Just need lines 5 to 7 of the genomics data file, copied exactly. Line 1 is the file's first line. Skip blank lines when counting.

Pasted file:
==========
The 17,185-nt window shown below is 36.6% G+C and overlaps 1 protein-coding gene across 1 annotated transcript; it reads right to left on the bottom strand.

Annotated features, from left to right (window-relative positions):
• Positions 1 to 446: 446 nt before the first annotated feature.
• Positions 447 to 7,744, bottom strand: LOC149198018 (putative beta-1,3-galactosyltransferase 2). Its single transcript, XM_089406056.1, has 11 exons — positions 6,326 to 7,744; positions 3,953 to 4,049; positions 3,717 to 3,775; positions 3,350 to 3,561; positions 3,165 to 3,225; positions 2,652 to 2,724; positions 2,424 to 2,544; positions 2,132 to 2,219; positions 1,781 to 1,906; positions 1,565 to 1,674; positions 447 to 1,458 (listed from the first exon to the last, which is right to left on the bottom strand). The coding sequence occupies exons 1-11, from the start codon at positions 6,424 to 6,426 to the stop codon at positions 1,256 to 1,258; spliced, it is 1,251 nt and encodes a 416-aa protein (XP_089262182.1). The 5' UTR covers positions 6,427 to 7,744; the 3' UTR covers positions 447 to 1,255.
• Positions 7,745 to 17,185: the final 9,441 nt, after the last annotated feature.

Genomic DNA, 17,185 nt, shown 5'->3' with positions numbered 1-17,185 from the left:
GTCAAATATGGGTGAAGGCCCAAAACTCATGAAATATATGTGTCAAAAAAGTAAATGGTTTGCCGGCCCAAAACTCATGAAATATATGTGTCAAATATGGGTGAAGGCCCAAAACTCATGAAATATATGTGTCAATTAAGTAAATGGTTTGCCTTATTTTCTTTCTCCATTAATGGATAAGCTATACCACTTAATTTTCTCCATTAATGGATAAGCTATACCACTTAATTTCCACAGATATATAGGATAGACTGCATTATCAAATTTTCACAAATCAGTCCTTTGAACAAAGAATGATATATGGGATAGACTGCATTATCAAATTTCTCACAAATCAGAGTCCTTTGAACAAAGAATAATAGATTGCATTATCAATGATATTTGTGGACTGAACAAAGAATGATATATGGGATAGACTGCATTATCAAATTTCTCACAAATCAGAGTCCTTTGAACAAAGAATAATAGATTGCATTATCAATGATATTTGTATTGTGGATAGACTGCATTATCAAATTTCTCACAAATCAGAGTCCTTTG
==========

• Positions 7,745 to 17,185: the final 9,441 nt, after the last annotated feature.

Genomic DNA, 17,185 nt, shown 5'->3' with positions numbered 1-17,185 from the left:
GTCAAATATGGGTGAAGGCCCAAAACTCATGAAATATATGTGTCAAAAAAGTAAATGGTTTGCCGGCCCAAAACTCATGAAATATATGTGTCAAATATGGGTGAAGGCCCAAAACTCATGAAATATATGTGTCAATTAAGTAAATGGTTTGCCTTATTTTCTTTCTCCATTAATGGATAAGCTATACCACTTAATTTTCTCCATTAATGGATAAGCTATACCACTTAATTTCCACAGATATATAGGATAGACTGCATTATCAAATTTTCACAAATCAGTCCTTTGAACAAAGAATGATATATGGGATAGACTGCATTATCAAATTTCTCACAAATCAGAGTCCTTTGAACAAAGAATAATAGATTGCATTATCAATGATATTTGTGGACTGAACAAAGAATGATATATGGGATAGACTGCATTATCAAATTTCTCACAAATCAGAGTCCTTTGAACAAAGAATAATAGATTGCATTATCAATGATATTTGTATTGTGGATAGACTGCATTATCAAATTTCTCACAAATCAGAGTCCTTTG